Did Tucker’s horrible town hall cause DeKalb delegation leaders to nix ethics referendum talks?

DeKalb legislators at Tucker Town Hall; Rep. Mary Margaret Oliver speaking


By Jonathan Grant
@Brambleman

I went to Tuesday night’s legislative town hall in Tucker with the intent of covering Senate Bill 7 and the upcoming DeKalb County referendum it calls for. The meeting went poorly. One participant called it “a horror show.”

When I started to put this post together, I intended to briefly mention the meeting, noting its horribleness, then move on to write about the referendum. But then I learned that something strange had happened–something inexcusable and outrageous. So …

We need to talk about the town hall

About 40 DeKalb County residents showed up for the town hall at Tucker Library. Many came expecting a discussion of November’s countywide referendum revising DeKalb’s ethics board. Opponents of the bill were out in force. Spoiler alert: The more you know about the ethics referendum, the more likely you’ll vote against it. (More on that in a later post.)

State Sen. Emanuel Jones, who sponsored SB7, chaired the town hall, which began after its 6:30 p.m. start time, and was scheduled to end at 8:00 p.m., when the library closed. The first hour was taken up in discussion of other issues: annexation, education, and gun safety, to name a few.

With 30 minutes to go, Jones turned to the main topic of interest to the audience. I’ve heard that the voters at a previous town hall in Lithonia were less interested in SB7 than other issues, but for the Tucker crowd, the ethics board bill was the big deal. They left disappointed. The meeting, like the audience microphones, shorted out.

Jones gave a Power Point presentation that took up half the remaining time. (At one point, I thought he was trying to run out the clock.) Rep. Mary Margaret Oliver stood up to voice her opposition to the bill and to urge her constituents to vote against the referendum. Here’s audio of the SB7 portion of the meeting. Oliver’s segment begins at 12:44:

Ten minutes before the library closed, members of the public finally got a chance to speak and ask questions. They tore holes in the arguments for the referendum (seriously, just vote no) but their time—and therefore damage—was limited. If you listen to the audio, you can hear Jones getting testy. He was not having a good day. The library closed, the meeting ended, and the next day …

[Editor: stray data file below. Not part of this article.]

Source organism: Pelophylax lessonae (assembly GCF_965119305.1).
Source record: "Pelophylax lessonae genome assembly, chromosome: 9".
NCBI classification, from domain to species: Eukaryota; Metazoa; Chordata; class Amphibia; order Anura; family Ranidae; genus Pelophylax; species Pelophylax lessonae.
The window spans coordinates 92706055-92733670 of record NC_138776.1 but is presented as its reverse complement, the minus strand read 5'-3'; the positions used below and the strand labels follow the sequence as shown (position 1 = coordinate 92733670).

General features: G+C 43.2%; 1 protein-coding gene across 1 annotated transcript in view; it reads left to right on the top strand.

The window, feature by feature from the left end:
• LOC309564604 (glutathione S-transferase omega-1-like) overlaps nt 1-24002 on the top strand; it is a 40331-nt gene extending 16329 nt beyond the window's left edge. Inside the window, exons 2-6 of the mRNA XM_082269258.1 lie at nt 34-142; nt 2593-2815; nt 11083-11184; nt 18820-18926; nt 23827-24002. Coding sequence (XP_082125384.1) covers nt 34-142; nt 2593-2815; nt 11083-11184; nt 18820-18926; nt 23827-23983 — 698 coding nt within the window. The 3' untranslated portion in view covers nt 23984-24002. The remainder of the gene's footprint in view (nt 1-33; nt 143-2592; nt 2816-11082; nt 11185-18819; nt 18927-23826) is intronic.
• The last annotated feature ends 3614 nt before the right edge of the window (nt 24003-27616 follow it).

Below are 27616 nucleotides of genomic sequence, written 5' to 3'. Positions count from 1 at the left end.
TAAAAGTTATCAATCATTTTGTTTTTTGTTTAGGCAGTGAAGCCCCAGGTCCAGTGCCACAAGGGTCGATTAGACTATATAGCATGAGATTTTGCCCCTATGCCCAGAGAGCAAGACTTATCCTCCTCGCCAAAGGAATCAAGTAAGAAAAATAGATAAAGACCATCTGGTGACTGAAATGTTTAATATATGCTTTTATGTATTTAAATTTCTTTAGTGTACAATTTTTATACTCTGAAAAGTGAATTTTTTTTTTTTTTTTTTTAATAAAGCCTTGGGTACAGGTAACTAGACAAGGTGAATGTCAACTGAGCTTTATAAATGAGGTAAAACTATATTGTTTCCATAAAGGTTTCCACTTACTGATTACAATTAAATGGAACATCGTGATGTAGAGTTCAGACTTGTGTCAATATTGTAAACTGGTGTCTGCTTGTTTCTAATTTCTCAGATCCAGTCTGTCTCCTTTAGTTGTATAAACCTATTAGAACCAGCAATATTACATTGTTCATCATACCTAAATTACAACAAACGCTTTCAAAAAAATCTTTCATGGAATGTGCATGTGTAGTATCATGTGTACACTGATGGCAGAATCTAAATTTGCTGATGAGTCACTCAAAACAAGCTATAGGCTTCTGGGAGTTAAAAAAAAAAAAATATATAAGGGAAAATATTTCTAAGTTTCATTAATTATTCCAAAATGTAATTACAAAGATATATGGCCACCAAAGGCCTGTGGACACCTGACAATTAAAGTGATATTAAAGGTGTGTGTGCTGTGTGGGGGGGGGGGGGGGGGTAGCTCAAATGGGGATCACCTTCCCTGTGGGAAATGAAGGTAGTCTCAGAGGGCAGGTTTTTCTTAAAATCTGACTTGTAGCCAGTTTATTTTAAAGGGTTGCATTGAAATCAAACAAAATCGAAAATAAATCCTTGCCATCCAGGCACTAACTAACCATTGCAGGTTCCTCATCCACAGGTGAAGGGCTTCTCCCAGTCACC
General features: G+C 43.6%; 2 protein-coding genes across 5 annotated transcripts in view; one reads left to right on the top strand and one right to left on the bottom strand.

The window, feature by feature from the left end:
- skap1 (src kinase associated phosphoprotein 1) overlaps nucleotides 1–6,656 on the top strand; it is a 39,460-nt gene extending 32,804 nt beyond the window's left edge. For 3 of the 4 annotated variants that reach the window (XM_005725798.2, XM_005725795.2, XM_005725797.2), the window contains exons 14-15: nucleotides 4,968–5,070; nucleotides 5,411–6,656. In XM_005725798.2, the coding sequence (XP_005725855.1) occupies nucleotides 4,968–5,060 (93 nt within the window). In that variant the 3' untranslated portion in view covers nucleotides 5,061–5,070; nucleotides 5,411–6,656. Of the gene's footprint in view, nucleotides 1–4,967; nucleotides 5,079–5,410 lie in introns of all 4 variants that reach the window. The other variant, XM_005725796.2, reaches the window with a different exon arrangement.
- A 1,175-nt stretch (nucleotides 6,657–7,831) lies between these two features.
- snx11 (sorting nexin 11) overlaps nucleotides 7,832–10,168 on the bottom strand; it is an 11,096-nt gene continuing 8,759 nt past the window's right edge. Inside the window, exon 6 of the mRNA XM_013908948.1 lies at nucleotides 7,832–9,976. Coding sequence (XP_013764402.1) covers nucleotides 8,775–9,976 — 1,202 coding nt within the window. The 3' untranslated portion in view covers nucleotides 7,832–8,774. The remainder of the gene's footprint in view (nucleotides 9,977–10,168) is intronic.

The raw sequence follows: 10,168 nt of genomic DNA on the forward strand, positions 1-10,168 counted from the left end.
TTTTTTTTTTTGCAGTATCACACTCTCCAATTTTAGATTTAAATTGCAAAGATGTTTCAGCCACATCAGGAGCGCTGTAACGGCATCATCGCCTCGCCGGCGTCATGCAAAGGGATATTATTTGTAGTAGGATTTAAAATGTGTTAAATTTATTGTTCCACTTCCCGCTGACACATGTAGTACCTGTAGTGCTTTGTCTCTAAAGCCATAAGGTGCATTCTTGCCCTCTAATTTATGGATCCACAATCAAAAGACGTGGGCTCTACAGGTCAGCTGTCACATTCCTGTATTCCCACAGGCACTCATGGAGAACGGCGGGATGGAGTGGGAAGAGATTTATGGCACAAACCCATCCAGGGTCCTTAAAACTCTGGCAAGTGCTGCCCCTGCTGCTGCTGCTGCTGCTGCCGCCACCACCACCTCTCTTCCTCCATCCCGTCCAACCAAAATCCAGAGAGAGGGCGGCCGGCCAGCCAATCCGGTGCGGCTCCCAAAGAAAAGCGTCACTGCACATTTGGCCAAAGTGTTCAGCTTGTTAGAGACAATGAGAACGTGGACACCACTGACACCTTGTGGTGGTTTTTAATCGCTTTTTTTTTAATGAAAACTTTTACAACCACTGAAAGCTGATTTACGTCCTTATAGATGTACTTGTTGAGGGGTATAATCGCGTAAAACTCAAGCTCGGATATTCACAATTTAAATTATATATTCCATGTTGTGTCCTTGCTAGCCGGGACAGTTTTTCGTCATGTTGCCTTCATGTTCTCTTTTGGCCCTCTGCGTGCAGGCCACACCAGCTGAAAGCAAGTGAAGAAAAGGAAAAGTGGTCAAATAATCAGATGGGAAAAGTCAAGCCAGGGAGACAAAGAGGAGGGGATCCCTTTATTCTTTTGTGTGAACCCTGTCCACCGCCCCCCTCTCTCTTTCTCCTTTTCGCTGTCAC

This happened

At 4:21 p.m. Wednesday:

These are the canceled meetings:

October 15, 2019, 6:30-8 PM, Maloof Auditorium, 1300 Commerce Drive, Decatur

October 21, 2019, 6:30-8 PM, Brookhaven City Hall, 4362 Peachtree Rd NE, Brookhaven

Meetings “will be be scheduled closer to the 2020 Legislative Session.” After the election, obviously. Because budget? Nah. Because the more you know, the more likely you are to vote against the referendum.

Here’s what I’m thinking: Jones, after facing a few minutes of (rather civilized) hell in Tucker, decided he didn’t want hours of it in Brookhaven and Decatur. So he had his assistant send out an email with obfuscating language, written in the passive voice: “It has been decided.”

Jones is the DeKalb Senate delegation chair; since the email refers to “delegation leadership,” it implicates DeKalb House delegation chair Karla Drenner in the cancellations, as well. She was absent from the Tucker meeting, which she would have co-chaired. I reached out to ask if she took part in the decision, but haven’t heard back from her yet.

Oh no you didn’t

Sen. Elena Parent

Other legislators have spoken up, and they’re not taking it lightly, since they’ve already announced the meetings to constituents, and there is a high level of interest in the issue. Also, the cancellations make the entire delegation look really, really bad.

Rep. Viola Davis replied: “Who decided to cancel the next two meetings??”

Rep. Michele Henson told me, “It’s wrong. It’s that simple. We should have those meetings.”

Sen. Elena Parent, who was unable to attend the Tucker event, replied to the Jones email, saying she’d hold her own meetings:

I too will not be able to announce to my constituents the cancellation of the Decatur and Brookhaven Delegation town halls without offering an alternative for an in-person discussion, as I’ve already led them to expect.

I’ll be at Brookhaven and all are welcome to join me for the Decatur/Central DeKalb event.

Reps. Scott Holcomb, Mary Margaret Oliver, and Matthew Wilson also expressed opposition to the cancellations. Hopefully, others will speak up as well.

Check back for updates, as well as additional coverage on the ethics board referendum.

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1 thought on “Did Tucker’s horrible town hall cause DeKalb delegation leaders to nix ethics referendum talks?

  1. I do not agree with the decision to reschedule the next 2 meetings closer to the session. Notices have been sent out and our constituents are planning to attend the meetings in Decatur and Brookhaven. I will join my colleagues at the Brookhaven meeting and the Decatur meeting.

    As a legislator I believe that I have an obligation to listen to my constituents on both sides of an issue. Our democracy is based on freedom of speech and the right to dissent. Whether or not I like what I am going to hear, my constituents have the right to express their opinions in an open forum.

    I voted against SB 7 during the legislative meeting and will vote against it in November. I support a strong Ethics Board for DeKalb County but there are too many flaws in SB 7 to support it.

    I look forward to seeing DeKalb residents at the next 2 meetings in October.

    Michele

    Michele Henson
    State Representative, District 86

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